By Bev Makhani, Honors College
PULLMAN, Wash. – Creating music will be discussed at 6:30 p.m. Monday, Nov. 18, in the Honors Hall lounge in a free, public presentation by a Washington State University professor – and he’ll premiere a composition as a demonstration.
“Where Did that Come From? Musical Composition and the Creative Process” will be led by Regents Professor Gregory W. Yasinitsky. It is part of the Honors College Distinguished Lecture Series.
WSU musicians will help demonstrate answers to a wide variety of questions: What goes into creation of a piece of music? How much is intellectual and how much intuitive? How may basic building blocks of music (rhythm, melody and harmony) be assembled and reassembled to create new musical structures? What are the characteristics of spontaneous composition and improvisation? What are the roles of the performers and audience?
Musical demonstrations will include the debut of “One-Two-Three” by Yasinitsky, director of the WSU School of Music. His piece “Steps” will be performed by the faculty ensemble Jazz Northwest, featuring saxophonist Dave Hagelganz, trumpeter David Turnbull, guitarist Brad Ard, pianist Brian Ward, bassist Frederick “Dave” Snider, drummer David Jarvis and Yasinitsky on saxophone. Ann Marie Yasinitsky, flute, and Gerald Berthiaume, piano, will perform Yasinitsky’s “For All That Has Been Given.”
“This event offers a unique and entertaining examination of music and creativity and the opportunity to learn from a world-class expert on the topics,” said M. Grant Norton, dean of the Honors College. “Dr. Yasinitsky is an esteemed academician, having received the prestigious WSU Eminent Faculty Award, the Marian E. Smith Faculty Achievement Award and numerous additional top recognitions for excellence.”
Yasinitsky joined the WSU faculty in 1982 and was coordinator of jazz studies until 2011; throughout that period, the program received widespread recognition, invitations to perform at prestigious conferences and awards from Down Beat magazine and major festivals.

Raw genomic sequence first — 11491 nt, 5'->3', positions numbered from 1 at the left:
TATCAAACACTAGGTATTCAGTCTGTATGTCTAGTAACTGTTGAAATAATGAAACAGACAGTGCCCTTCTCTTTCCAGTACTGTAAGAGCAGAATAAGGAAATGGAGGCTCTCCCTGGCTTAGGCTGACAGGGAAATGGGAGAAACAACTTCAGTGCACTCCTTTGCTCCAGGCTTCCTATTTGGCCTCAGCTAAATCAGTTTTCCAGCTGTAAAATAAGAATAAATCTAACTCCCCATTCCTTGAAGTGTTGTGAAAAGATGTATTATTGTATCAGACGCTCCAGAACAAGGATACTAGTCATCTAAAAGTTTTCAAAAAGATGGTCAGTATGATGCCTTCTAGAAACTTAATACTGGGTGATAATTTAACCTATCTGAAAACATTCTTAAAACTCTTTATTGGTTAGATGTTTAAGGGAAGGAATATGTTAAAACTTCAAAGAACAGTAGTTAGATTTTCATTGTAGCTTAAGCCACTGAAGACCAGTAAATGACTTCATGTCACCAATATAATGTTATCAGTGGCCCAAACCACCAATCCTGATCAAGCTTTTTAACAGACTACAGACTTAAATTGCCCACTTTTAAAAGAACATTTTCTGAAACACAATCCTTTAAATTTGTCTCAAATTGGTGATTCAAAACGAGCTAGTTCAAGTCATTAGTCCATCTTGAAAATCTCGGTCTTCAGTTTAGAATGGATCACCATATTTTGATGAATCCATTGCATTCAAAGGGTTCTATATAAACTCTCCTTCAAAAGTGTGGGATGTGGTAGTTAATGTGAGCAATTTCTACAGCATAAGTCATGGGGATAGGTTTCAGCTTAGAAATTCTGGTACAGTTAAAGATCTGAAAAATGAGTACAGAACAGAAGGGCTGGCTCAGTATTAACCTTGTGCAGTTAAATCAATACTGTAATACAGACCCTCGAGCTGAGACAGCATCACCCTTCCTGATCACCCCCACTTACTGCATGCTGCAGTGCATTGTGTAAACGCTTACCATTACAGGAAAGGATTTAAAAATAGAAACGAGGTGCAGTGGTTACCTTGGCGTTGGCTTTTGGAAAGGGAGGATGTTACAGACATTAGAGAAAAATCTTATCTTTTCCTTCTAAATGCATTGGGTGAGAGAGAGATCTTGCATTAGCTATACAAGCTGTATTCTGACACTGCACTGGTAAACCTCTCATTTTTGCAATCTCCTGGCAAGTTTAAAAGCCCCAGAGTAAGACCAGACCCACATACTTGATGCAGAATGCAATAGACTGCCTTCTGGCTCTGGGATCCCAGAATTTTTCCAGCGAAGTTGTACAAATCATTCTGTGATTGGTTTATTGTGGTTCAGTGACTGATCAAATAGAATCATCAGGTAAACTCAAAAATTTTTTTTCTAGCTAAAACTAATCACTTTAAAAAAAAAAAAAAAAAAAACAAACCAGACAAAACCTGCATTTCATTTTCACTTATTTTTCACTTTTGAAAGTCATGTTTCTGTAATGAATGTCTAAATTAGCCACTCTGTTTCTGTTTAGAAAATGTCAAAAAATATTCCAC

He is a globally renowned composer, arranger and saxophonist. He has written music for Clark Terry, David Liebman and the U.S. Air Force “Airmen of Note” big band, and his music has been performed in more than 30 countries.
As a saxophonist, he has appeared with artists Lou Rawls, Sarah Vaughan, Ella Fitzgerald, Ray Charles, Louis Bellson, Stan Getz, Lionel Hampton, Mel Torme, Clark Terry and the Manhattan Transfer. He is principal saxophonist with the Spokane Symphony and has performed as a member of the San Francisco Symphony, San Francisco Opera Orchestra and Oakland Symphony.
His playing and compositions can be heard on CDs released by his own label, YAZZ Recordings, and others.
He earned a DMA from the Eastman School of Music and an MA and BM at San Francisco State University.
More information on his scholarly publications, work and accomplishments is available at http://libarts.wsu.edu/music/faculty-staff/yasinits, including links to recordings of performances and compositions.
The Honors College and its Honors Student Advisory Council host three lectures in fall and three in spring. For more information, visit http://honors.wsu.edu.
M. Grant Norton, dean, WSU Honors College, 509-335-4505
Linda Howell, academic coordinator, WSU Honors College, 509-335-7801, email@example.com